There are tens of thousands of people who are languishing in the jails, without having ever been tried and convicted of any crime.  Those guilty of the most heinous crimes are generally not apprehended. Even those few who have been convicted of heinous crimes are set free by their political masters. On the other hand, those who have been waging a courageous struggle for justice for the victims of the Gujarat genocide have been thrown into jail.  They have been accused of defaming the Gujarat government, which allegedly tried its best to halt the violence in February-March 2002.

The law oppresses the toiling people. The state, which is expected to protect the lives and rights of all citizens, consistently protects those who trample on people’s rights, who rape and murder innocent citizens.

The ruling class and its politicians would like the people to believe that the release of those convicted in the Bilkis case is an isolated incident.  However, life experience shows that this is not an isolated incident. Denial of justice for the victims of communal violence is not an exception.  It has been the general rule.

In 1984, the Congress Party was in charge of the Central Government when communal violence was unleashed against Sikhs in Delhi and several other places.  The victims of that mass crime also had to wage a protracted uphill struggle for justice.  The principal parties in parliament, the bureaucracy, security forces and the judiciary were all ranged against them.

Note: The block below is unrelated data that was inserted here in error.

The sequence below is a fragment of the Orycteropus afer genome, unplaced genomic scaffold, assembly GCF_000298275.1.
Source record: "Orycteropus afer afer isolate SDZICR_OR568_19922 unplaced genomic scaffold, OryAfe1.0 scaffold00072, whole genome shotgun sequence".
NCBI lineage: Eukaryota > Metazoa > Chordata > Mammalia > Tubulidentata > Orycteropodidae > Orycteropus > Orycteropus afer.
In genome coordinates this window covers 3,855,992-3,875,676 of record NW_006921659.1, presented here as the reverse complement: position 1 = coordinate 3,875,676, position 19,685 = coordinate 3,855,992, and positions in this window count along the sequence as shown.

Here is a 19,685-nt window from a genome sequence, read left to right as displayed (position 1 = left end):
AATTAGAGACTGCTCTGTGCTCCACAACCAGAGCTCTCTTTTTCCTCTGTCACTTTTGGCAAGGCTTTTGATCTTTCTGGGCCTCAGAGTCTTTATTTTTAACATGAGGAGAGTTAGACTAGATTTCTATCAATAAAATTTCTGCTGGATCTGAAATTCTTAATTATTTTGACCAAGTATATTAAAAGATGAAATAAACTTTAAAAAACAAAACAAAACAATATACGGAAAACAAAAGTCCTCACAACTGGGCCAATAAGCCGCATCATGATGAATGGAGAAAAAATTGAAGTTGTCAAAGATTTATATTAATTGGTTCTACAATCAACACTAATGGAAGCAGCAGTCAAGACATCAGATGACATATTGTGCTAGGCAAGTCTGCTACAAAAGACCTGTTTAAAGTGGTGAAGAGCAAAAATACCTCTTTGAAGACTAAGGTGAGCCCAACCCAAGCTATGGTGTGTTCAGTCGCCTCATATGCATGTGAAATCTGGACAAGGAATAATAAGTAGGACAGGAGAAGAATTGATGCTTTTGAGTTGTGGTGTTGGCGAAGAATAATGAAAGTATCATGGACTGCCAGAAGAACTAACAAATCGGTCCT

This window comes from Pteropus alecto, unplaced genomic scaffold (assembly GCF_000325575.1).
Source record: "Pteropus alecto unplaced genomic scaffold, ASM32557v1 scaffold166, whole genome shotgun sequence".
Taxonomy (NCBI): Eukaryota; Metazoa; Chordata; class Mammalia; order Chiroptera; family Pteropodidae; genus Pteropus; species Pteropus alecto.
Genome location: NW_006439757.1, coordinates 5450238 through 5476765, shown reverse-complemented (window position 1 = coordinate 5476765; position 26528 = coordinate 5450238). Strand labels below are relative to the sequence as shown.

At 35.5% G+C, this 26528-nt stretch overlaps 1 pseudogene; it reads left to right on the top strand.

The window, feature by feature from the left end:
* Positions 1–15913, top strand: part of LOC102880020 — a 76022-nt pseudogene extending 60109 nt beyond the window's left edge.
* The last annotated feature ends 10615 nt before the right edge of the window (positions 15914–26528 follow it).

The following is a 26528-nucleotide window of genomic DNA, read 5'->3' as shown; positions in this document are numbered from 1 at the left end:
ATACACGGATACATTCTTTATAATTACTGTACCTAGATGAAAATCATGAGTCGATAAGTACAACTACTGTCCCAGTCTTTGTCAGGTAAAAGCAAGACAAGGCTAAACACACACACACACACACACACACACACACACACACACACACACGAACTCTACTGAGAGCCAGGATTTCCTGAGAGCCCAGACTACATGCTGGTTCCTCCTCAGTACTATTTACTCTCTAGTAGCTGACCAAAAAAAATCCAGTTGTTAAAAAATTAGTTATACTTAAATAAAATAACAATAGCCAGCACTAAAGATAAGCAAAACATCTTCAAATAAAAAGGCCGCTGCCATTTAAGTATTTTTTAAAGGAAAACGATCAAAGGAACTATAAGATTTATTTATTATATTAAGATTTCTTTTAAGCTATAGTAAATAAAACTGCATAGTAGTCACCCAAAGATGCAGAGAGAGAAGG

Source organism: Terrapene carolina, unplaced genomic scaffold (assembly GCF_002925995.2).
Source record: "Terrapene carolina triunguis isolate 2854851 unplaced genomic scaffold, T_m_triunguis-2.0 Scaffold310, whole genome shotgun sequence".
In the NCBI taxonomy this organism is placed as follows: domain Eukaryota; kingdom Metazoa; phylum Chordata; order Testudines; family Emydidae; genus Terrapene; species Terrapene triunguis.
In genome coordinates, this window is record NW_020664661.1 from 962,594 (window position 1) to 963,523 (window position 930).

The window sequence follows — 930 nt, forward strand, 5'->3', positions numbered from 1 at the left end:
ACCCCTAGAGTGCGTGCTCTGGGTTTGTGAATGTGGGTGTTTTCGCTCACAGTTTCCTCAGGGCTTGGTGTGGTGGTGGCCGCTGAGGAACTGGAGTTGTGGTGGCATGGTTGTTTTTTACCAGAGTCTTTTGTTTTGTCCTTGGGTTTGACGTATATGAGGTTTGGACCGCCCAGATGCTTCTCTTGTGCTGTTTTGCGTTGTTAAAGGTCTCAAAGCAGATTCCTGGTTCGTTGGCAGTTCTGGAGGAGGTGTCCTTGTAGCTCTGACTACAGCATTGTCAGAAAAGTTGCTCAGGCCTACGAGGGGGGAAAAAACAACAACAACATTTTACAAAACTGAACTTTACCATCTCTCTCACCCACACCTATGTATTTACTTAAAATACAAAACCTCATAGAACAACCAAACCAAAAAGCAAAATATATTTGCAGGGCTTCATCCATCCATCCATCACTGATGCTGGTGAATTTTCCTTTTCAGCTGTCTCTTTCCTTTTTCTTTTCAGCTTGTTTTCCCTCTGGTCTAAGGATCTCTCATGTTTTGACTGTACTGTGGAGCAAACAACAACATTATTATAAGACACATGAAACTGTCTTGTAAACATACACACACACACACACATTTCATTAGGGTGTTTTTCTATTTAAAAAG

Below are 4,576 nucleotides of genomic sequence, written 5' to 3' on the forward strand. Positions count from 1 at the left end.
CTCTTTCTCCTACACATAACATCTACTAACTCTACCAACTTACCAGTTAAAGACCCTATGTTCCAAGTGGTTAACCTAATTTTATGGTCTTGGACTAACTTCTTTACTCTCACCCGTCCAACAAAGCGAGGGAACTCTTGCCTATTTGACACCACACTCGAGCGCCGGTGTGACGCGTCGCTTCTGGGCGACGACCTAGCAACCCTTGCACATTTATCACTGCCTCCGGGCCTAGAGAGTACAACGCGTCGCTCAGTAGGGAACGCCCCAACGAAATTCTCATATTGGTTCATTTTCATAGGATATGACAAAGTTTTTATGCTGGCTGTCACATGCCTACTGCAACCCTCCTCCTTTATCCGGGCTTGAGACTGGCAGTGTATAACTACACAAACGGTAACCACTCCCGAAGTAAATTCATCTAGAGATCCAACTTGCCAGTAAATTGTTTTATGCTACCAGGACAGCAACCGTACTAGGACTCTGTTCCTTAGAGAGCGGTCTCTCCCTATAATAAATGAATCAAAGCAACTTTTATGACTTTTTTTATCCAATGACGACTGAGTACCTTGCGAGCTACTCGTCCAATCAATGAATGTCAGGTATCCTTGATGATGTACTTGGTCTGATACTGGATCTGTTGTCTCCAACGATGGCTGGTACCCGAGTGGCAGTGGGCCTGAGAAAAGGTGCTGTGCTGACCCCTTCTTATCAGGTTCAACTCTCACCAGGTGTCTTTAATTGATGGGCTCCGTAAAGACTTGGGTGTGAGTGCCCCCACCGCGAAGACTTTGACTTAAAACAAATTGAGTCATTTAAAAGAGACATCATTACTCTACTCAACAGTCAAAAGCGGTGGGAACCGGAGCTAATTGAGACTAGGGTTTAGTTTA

Those guilty of having masterminded the 1984 genocide were never punished.  In a repeat of this injustice, those who masterminded the Gujarat genocide in 2002 have also not been punished.  Even the participants at the lowest level, who got convicted of their crimes, have been set free.  There have been many other instances of communal violence and in no case have those who organised it been convicted and punished.  Parties backed by the money power of big capitalists use the state machinery to organise communal violence and get away without any punishment.

Every time communal violence takes place, it is officially recorded as a “riot”.   This is aimed at hiding the truth that it was organised with political motives.  Both in 1984 and 2002, the party which was in charge of the government won an absolute majority in the elections which followed the genocide. Those who organised the communal violence were rewarded with high positions.